Mandela is accompanied by his former wife Winnie, moments after his release from prison February 11, 1990 after serving 27 years in jail. (Reuters)
In this February, 1990 photo, shortly after his release from 27 years in prison, Nelson Mandela, gives the black power salute to the 120,000 supporters packing Soccer City stadium in Soweto, near Johannesburg. (AP Photo)
Nelson Mandela showed his passport in February 19, 1990, shortly after his release from prison. The South African government authorized an application for himself and his wife Winnie - (Juda Ngwenya / Reuters)
In this July 27, 1991 photo, Cuban President Fidel Castro, and Nelson Mandela gesture during the celebration of the "Day of the Revolution" in Matanzas, Cuba. (AP Photo)
In this July 4, 1993 photo, President Bill Clinton and Nelson Mandela listen during Fourth of July ceremonies in Philadelphia during which Clinton presented the Philadelphia Liberty Medal to the African National Congress president and South African President F.W. de Klerk. (AP Photo/Greg Gibson)
President of the African National Congress Nelson Mandela acknowledges cheers from the crowd as he prepares to unveil the ANC's official election platform in 1994. (AP Photo/David Brauchli)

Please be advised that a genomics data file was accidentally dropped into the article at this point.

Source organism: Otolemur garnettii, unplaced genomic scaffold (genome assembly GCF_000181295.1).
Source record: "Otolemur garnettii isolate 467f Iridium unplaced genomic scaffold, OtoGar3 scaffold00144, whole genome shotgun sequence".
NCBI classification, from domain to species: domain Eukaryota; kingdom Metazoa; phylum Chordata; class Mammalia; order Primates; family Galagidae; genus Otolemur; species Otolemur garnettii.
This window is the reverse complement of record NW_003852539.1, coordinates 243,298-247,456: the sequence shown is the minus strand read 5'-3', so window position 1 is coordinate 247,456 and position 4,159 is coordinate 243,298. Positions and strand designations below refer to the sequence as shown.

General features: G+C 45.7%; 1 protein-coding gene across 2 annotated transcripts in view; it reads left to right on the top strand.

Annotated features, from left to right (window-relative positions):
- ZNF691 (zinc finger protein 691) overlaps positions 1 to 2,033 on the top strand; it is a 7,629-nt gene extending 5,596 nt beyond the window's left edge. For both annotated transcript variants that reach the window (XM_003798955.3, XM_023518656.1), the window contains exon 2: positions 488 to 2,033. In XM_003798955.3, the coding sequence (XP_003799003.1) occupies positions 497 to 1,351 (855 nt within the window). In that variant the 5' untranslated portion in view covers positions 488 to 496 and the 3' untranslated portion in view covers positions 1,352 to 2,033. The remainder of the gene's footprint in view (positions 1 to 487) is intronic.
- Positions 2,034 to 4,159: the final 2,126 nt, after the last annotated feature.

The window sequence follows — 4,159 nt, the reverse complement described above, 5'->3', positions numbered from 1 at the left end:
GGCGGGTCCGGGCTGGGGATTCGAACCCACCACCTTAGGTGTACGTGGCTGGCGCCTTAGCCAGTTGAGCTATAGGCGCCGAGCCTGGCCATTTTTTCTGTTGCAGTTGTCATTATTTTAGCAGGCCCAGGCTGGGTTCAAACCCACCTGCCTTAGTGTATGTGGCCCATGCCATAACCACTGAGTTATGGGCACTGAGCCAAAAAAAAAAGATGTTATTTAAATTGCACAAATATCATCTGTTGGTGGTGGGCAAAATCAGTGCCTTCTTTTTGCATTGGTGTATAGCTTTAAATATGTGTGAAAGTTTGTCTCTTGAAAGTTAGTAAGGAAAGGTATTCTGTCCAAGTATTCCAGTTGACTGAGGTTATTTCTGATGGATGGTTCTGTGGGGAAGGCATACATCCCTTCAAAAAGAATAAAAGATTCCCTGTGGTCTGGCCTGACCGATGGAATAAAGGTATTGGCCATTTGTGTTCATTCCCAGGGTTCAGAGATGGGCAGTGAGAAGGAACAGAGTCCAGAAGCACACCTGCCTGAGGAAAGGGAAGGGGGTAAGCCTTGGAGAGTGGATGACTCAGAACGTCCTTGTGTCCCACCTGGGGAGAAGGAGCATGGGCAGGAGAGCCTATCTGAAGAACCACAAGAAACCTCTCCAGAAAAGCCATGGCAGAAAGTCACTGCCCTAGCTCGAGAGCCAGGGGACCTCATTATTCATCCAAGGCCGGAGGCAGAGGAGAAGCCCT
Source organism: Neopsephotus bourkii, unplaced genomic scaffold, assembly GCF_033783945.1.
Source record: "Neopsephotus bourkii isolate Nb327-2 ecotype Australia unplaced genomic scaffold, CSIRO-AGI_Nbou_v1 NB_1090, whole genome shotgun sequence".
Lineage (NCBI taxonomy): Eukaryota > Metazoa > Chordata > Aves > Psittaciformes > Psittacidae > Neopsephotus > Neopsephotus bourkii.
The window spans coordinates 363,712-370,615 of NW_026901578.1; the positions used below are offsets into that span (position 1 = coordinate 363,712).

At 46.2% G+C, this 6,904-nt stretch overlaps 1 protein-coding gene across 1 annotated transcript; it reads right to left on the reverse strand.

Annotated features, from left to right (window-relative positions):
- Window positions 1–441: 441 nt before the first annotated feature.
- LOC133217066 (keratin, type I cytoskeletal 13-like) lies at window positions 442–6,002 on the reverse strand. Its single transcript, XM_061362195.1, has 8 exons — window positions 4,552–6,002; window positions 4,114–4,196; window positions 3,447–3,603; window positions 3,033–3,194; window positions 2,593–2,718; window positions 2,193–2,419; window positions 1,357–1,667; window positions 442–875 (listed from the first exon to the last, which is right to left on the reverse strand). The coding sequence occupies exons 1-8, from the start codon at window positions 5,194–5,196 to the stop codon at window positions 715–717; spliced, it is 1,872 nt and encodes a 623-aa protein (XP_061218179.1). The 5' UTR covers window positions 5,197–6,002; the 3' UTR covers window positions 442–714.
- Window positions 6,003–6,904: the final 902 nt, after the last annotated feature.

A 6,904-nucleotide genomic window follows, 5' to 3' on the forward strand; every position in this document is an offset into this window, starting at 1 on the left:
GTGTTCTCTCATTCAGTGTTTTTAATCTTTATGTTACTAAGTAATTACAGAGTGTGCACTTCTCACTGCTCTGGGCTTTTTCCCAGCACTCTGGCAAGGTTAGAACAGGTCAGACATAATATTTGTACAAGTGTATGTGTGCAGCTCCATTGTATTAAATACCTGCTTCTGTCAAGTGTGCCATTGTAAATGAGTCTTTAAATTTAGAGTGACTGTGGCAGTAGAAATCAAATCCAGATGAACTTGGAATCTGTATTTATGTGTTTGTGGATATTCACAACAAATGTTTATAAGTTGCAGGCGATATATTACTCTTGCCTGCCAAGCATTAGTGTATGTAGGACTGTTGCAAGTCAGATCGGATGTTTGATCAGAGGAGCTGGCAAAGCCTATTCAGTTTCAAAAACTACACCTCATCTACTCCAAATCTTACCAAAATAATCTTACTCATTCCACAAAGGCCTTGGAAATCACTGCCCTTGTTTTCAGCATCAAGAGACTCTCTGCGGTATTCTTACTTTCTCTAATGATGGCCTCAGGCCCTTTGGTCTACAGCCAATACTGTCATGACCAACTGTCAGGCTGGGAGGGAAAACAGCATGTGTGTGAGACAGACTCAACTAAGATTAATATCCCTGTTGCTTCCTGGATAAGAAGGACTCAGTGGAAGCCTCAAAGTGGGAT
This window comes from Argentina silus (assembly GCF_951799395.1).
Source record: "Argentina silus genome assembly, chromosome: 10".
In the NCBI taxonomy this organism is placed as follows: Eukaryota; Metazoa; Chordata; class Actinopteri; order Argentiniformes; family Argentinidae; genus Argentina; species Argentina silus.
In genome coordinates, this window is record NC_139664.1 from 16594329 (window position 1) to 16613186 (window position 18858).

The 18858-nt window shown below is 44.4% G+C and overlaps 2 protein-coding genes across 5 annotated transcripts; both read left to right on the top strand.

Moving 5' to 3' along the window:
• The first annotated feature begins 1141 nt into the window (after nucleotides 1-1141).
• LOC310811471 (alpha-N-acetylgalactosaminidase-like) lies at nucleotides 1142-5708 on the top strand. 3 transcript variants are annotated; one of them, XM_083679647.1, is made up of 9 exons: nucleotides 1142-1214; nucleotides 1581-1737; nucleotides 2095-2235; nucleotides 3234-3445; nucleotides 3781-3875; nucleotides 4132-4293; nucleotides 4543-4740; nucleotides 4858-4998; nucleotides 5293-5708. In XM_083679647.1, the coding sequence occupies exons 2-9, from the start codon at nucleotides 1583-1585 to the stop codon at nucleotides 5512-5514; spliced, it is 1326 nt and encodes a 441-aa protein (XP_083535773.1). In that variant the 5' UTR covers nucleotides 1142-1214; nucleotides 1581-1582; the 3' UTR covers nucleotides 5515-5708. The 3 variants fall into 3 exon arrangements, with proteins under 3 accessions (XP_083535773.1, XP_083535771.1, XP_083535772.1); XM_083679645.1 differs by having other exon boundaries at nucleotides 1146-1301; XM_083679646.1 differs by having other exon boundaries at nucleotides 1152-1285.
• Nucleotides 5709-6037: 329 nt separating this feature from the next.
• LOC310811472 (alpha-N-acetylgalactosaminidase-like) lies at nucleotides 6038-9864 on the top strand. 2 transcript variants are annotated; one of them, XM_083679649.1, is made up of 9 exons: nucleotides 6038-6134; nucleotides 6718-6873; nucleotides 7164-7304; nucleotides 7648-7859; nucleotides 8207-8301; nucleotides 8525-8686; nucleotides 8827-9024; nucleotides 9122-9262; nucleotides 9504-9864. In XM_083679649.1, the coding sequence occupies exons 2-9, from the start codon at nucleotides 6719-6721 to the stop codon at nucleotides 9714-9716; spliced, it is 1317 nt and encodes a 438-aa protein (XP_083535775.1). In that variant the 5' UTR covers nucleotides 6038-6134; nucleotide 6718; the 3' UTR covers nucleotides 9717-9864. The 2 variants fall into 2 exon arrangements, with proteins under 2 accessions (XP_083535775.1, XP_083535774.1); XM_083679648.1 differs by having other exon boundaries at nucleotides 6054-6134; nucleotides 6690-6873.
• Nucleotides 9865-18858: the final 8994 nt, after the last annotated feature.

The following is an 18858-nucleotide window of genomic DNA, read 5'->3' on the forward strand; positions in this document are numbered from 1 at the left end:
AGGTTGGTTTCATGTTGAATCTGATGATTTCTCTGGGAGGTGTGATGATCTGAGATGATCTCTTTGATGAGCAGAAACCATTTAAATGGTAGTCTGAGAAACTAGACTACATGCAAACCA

African National Congress (ANC) leader Nelson Mandela greeted residents of Mmabatho in March 1994, during a visit after the nominal homeland came under South African control following the ousting of the former President Lucas Mangope. (Reuters/Howard Burditt)
South African President Nelson Mandela smiles with actor Sidney Poitier at a press conference in Cape Town in 1996. Poitier played Mandela in the film "One Man, One Vote" (AP Photo / Sasa Kralj)
South African President Nelson Mandela waves to crowds as he sits next to Queen Elizabeth II in a an open carriage on the way to Buckingham Palace.(AP/Louisa Buller)
Chairman of the Constitutional Assembly Cyril Ramaphosa, left, holds up a copy of the country's constitution which was signed by President Nelson Mandela, in December 1996. (AP Photo / Adil Bradlow / POOL)
Nelson Mandela at a news conference in Johannesburg in February 2000. (AP Photo / Denis Farrell)
South African rugby captain Francois Pienaar, right, received the Rugby World Cup trophy from President Nelson Mandela also wearing a South African rugby shirt, after South Africa defeated New Zealand in the Rugby World Cup , in 1995. (AP Photo / Ross Setford)